Sacred Hoops: Spiritual Lessons of a Hardwood Warrior, by Phil Jackson.

Young athletes will love reading this book by one of basketball’s greatest coaches in which he entertainingly describes using mindfulness to help his players keep their heads in the game and practice aggressive play without anger or violence. There are great lessons here for all of us, both on and off the basketball court. As Phil Jackson writes, “Not only is there more to life than basketball, there’s a lot more to basketball than basketball.”

 


The Little Prince, Antoine de Saint-Exupery

Another one of my favorite stories. Children of all ages enjoy reading the Little Prince’s stories of his adventures among the stars. Read this together with A Guide for Grown-ups: Essential Wisdom from the Collected Works of Antoine de Saint-Exupry to discover even more meaning in this classic fable.

 

Books For Adults

(Please don’t forget to check out my audio-book recommendations as well. Some of my favorite books are even better when spoken and I have listed those separately to encourage you to consider those versions instead.)

 

How to Talk So Kids Will Listen & Listen So Kids Will Talk, by Adele Faber and Elaine Mazlish

This is on of my go-to parenting books. You won’t find the word “mindfulness” anywhere in its pages, but it’s basic premise – that the best way to parent is from a place of connection to our children and a deep understanding of their experience – is the heart of mindful parenting.

 

My Stroke of Insight: A Brain Scientist’s Personal Journey, by Jill Boalte Taylor.

Taylor didn’t choose to suffer the stroke that left her without access to the “thinking” part of her brain, but the story of her full recovery offers a glimpse of the happiness that comes from learning to live in connection to all that is without the “baggage” of incessant thinking.

 

Planting Seeds: Practicing Mindfulness with Children, by Thich Nhat Hanh.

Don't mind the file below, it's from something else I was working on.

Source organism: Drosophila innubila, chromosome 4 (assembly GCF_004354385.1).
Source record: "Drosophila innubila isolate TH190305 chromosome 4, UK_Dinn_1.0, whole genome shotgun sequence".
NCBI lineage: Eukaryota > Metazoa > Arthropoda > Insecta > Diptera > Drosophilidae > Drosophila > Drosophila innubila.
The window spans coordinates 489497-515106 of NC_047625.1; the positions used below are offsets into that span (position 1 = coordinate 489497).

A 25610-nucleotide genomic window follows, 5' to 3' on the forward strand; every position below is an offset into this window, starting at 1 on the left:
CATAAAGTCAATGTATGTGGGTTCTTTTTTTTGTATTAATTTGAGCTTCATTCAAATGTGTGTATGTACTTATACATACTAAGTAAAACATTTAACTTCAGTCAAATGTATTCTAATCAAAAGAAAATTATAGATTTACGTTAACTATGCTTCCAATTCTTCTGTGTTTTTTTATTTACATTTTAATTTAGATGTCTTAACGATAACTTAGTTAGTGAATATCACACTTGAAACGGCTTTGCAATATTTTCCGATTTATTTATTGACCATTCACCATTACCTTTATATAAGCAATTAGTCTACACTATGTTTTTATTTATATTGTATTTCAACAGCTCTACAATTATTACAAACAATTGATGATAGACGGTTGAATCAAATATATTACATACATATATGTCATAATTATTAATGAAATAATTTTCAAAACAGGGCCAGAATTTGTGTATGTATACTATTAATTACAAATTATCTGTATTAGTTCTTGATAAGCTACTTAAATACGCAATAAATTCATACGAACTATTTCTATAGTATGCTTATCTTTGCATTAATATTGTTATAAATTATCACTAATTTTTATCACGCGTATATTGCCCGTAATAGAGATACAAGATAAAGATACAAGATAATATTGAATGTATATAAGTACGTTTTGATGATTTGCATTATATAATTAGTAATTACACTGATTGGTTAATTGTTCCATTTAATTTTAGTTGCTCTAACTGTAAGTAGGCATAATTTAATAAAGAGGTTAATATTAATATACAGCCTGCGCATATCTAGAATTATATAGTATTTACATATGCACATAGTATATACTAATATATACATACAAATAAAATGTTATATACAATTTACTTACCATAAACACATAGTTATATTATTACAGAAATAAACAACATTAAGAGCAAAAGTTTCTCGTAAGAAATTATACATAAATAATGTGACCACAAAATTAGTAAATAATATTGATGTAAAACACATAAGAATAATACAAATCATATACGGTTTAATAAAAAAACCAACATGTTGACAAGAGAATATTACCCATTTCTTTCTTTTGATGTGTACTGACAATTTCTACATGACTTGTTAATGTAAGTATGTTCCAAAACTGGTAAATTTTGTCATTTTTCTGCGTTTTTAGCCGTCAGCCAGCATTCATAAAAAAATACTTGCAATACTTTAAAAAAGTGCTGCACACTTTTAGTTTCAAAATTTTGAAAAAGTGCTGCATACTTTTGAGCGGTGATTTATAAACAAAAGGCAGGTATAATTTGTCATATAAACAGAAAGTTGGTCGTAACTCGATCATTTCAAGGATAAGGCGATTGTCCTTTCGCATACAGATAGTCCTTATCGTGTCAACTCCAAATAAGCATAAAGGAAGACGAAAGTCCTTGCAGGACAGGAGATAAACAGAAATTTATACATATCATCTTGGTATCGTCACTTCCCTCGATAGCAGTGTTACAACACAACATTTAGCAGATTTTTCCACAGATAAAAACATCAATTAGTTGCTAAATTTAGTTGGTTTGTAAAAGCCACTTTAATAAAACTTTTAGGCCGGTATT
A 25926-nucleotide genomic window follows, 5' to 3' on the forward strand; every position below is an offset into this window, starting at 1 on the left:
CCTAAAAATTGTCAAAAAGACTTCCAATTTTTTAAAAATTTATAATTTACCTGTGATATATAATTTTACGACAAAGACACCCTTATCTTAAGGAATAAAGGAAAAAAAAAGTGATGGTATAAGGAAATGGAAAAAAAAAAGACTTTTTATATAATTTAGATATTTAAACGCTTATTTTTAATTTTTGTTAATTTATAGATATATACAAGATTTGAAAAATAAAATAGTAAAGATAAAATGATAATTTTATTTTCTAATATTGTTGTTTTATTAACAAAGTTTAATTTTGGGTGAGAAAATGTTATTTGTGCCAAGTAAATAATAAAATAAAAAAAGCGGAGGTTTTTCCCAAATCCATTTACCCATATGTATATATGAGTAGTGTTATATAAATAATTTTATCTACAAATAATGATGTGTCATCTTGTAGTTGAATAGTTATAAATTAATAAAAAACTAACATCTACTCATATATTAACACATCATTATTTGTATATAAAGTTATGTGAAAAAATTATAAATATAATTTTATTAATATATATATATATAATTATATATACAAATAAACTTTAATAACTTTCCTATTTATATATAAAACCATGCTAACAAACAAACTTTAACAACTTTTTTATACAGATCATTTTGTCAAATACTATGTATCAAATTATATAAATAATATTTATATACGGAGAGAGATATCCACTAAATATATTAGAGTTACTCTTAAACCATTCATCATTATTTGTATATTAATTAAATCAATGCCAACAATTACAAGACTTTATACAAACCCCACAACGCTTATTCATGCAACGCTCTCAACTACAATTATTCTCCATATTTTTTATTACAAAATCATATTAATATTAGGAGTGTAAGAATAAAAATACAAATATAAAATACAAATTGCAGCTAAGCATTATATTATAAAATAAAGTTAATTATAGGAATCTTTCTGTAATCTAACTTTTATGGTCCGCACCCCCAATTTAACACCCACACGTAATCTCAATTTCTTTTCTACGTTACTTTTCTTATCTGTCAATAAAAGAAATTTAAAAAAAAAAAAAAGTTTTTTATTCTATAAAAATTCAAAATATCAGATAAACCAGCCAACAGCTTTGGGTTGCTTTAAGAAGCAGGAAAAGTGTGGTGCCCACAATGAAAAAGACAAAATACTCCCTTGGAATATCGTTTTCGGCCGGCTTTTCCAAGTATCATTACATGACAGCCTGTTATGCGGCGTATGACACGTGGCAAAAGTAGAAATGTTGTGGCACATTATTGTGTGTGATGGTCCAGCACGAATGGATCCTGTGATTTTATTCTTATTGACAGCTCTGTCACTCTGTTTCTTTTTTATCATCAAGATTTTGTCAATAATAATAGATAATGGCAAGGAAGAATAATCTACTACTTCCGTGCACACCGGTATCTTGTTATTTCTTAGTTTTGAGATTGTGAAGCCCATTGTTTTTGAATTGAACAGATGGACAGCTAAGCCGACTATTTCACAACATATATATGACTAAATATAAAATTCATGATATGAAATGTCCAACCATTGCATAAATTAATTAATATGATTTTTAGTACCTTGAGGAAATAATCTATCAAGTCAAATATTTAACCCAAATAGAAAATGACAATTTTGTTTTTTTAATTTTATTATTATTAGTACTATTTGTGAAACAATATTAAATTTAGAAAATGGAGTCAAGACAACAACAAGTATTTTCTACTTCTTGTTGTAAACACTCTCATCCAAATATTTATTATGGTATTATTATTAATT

This user’s guide to practicing mindfulness with children shares insights and activities that Thich Nhat Hanh developed through years of communal living with the children of Plum Village. The ideas presented in this book are applicable at home, at school, wherever adults interact with kids.

 

One-Minute Mindfulness: 50 Simple Ways to Find Peace, Clarity, and New Possibilities in a Stressed-Out World, by Daniel Altman.

I practice at least some of Altman’s suggestions every day. It’s amazing to discover how much your day can change in just 60 seconds.

 

 

Everyday Blessings: The Inner Work of Mindful Parenting, Jon Kabat-Zinn and Myla Kabat-Zinn.

This book by, one of the leading experts in mindfulness in collaboration with his wife, applies mindfulness to the art of parenting, reminding us of the deep bonds that are forged when we stay fully present with our children and practice unconditional love and acceptance.

 

 

Happiness Is an Inside Job: Practicing for a Joyful Life, by Sylvia Boorstein.

With tremendous compassion, wisdom and wit, in this book Buddhist teacher, Sylvia Boorstein, presents one of the most compelling arguments I have seen for the joy that arises when we use mindfulness practices and metta (loving-kindness) meditation to deepen our connection to the present moment and the people around us.